The growing dominance of commodity dairy exports is striking. They have doubled their share of our total exports over the past 20 years to about 27 per cent today.

However, the upside is limited. For example, Dairy NZ estimates milk production will grow at 2.5 per cent a year, below its long term average. This reflects farming limits imposed by new freshwater regulations and less land available for conversion to dairying.

Such factors are undermining the government’s key economic goal of doubling our exports by 2025. To do so, they would need to grow by between 5.5 per cent and 7.5 per cent a year.

However, in May’s Budget Treasury forecast export growth would average 2.2 per cent a year out to 2018. Yet, there’s no weakness in demand. Our trading partners’ economies will grow at almost twice that rate.

We need a broader, more sophisticated range of exports to overcome our commodity constraints. But we’re going in the opposite direction. Manufactured goods have fallen from about 37 per cent of exports in 2003 to about 22 per cent today.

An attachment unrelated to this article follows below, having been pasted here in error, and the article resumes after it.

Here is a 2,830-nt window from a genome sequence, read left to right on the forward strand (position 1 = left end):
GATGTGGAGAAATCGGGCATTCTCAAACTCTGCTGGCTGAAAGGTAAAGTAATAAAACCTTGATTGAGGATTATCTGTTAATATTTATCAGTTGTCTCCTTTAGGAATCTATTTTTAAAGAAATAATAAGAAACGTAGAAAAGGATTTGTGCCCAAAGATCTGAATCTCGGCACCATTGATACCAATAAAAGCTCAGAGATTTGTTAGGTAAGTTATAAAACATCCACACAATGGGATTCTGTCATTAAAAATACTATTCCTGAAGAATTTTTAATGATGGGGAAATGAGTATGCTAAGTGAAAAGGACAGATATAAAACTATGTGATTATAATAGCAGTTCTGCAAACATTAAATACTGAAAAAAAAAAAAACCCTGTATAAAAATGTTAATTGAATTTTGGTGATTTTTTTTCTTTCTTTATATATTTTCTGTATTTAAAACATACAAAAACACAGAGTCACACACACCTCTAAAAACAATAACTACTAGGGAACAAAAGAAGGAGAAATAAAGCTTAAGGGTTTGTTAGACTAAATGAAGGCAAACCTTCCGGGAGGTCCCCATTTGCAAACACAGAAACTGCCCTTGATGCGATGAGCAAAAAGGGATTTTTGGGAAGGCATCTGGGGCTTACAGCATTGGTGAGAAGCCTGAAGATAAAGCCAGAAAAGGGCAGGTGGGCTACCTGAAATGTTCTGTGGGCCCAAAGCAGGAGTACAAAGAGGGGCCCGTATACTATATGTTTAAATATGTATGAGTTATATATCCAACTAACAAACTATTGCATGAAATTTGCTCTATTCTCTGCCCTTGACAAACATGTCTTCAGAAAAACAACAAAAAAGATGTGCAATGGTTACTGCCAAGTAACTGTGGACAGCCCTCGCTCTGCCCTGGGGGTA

This increasing simplification of our economy towards low value commodities has accelerated in recent years, according to data from a long-term study of countries’ economic complexity run by Harvard and the Massachusetts Institute of Technology.

In 2008, we ranked 39th in the world in terms of economic complexity, in the company of countries such as Brazil, Russia and Greece. But by 2012 we had fallen to 52nd.

The Harvard/MIT study shows that the more complex an economy is the more value it generates in terms of GDP per capita. We are very efficient so we are better off than countries of similar simplicity. But in wealth terms, we’re well behind the complex economies in the OECD.

This analysis shows that the world is divided into those economies that are getting simpler and poorer and those that are getting more sophisticated and richer, says John Walley, chief executive of the New Zealand Manufacturers and Exporters Association. You can read his blog post here.

Which direction a country takes is heavily influenced by its economic policies, he says. The complex ones have central bank and government policies that focus on growing the competitiveness and sophistication of the economy and companies.